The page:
Get the best profit for your AgriInvest money

Investing time in planning AgriInvest withdrawals can save taxes and help farmers build their cash flow and pension funds for the future. But it is a management opportunity that too many accountants leave on the table, according to a national accounting firm.

Canadian farmers have money in AgriInvest accounts that earn almost nothing in interest, says BDO partner Don Simpson. The collective total was $ 2.27 billion to $ 2.37 billion in 2020, and deposits earn about 1% interest, less than the inflation rate.

Why does it matter: Farmers should talk to their accountants about planning AgriInvest withdrawals. A proactive management approach can save taxes and build business and pension funds.

“Farmers need to talk to their advisers about how they can best benefit from their assets,” says Simpson. “AgriInvest taxation is one of the things that people don’t pay enough attention to.”

As withdrawals from government funds have correlated and interest earned on deposits is taxable, some farmers may be upset about accessing this cash, so they treat it as a rainy day fund.

With a proactive approach, Simpson says there are many ways to make money work for them.

He notes that those who report a small annual profit or loss using cash-based accounting can withdraw AgriInvest funds with little or no tax cost. Using this money to buy tickets for next year would be both an income and a compensation expense, which means that it would not have generated any net taxable income.

“As costs have risen in recent years, we are seeing more farmers using short-term debt to buy inputs,” says Simpson. “If you would otherwise pay four to six percent interest to the bank, it makes sense to give up the one percent interest earned on the AgriInvest deposit to reduce interest costs and have more value on the farm.”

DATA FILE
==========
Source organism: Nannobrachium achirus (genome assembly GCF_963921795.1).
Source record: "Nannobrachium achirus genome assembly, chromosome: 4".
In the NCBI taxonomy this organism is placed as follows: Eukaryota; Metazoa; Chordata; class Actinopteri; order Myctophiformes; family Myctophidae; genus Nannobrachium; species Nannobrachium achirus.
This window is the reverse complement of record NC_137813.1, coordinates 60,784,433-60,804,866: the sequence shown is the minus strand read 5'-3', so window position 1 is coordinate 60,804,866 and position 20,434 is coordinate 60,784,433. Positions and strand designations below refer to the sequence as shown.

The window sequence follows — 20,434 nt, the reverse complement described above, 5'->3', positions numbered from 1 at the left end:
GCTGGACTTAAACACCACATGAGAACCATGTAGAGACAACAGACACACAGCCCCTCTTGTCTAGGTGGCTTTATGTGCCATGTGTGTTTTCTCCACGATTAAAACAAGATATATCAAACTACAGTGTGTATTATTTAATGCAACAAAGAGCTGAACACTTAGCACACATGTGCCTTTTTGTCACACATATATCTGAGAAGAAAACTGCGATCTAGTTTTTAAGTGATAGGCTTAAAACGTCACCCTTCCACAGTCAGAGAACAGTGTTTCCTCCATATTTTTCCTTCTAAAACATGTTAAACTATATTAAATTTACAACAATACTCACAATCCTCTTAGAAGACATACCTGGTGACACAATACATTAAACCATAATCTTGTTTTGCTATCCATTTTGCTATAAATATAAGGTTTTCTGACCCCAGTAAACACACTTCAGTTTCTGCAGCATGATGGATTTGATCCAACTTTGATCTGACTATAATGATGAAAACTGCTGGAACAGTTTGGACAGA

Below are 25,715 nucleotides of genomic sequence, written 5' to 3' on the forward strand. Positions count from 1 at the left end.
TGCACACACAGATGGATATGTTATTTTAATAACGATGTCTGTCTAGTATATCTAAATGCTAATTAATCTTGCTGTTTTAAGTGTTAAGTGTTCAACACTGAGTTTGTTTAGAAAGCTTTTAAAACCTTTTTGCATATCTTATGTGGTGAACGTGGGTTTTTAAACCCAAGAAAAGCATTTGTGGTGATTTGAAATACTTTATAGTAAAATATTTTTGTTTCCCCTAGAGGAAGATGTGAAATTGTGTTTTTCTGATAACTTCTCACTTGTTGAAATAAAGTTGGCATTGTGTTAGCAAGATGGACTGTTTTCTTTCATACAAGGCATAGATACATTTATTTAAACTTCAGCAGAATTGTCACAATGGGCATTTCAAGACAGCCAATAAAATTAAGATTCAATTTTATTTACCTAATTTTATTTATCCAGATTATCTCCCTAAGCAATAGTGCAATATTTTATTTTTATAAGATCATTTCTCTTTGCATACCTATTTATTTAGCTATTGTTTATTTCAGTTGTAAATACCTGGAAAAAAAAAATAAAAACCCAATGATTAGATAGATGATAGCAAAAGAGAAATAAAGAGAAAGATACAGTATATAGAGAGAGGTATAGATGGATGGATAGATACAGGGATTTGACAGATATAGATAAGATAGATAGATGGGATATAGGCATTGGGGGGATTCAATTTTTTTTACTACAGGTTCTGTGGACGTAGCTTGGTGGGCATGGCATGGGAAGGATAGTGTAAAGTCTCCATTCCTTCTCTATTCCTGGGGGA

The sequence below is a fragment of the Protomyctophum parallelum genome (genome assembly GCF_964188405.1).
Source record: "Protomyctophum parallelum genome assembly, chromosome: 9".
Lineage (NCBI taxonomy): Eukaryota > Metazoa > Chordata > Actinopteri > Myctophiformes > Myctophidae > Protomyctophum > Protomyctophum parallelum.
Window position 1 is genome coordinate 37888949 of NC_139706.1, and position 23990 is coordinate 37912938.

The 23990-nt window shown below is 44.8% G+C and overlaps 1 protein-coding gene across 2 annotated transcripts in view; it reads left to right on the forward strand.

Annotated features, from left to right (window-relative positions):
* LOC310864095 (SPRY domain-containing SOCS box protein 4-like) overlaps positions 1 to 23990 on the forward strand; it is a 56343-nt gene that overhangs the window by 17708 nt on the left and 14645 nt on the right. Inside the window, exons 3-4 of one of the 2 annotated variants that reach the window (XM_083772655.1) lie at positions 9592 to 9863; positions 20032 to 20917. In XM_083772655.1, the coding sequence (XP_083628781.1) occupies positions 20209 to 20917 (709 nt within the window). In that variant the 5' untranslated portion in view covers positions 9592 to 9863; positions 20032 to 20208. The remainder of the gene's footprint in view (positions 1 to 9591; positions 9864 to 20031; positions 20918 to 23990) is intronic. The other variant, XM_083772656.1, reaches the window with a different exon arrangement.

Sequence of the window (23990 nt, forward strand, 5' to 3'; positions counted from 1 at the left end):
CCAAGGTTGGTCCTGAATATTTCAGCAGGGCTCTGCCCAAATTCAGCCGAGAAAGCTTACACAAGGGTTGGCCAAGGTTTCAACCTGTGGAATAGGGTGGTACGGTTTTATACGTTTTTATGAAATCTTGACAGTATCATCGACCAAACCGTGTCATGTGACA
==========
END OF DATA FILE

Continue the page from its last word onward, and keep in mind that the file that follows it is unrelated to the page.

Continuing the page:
In terms of investment, he advises farmers who do not use a corporation for their farm to attract AgriInvest taxable income and make a contribution to the RRSP that directly offsets the amount.

Farmers with corporations can also withdraw funds and deposit them in a secure investment account within that corporation. The value after tax will accrue faster than the value accumulated in the AgriInvest account.

“Taxation is not a once-a-year exercise, so we always have to look at the big picture,” says Simpson. “Properly planning to pay a reasonable amount of tax on a recurring basis over a lifetime will result in significant savings compared to unplanned transactional events.”

AgriInvest accounts have a maximum balance limit based on the most recent three years of net sales allowed. If agricultural production falls, the farmer may be forced to withdraw funds and incur an unmanaged tax cost.

Closing an account during a year with significant income from the liquidation of other assets can also lead to an unfavorable tax position.

AgriInvest is a producer-government savings account designed to help farmers manage small incomes. Account holders may submit up to 100 per cent of the net allowed farm sales each year and may receive a contribution equal to one per cent of the net allowed sales from Agriculture and Agri-Food Canada. Get the best profit for your AgriInvest money

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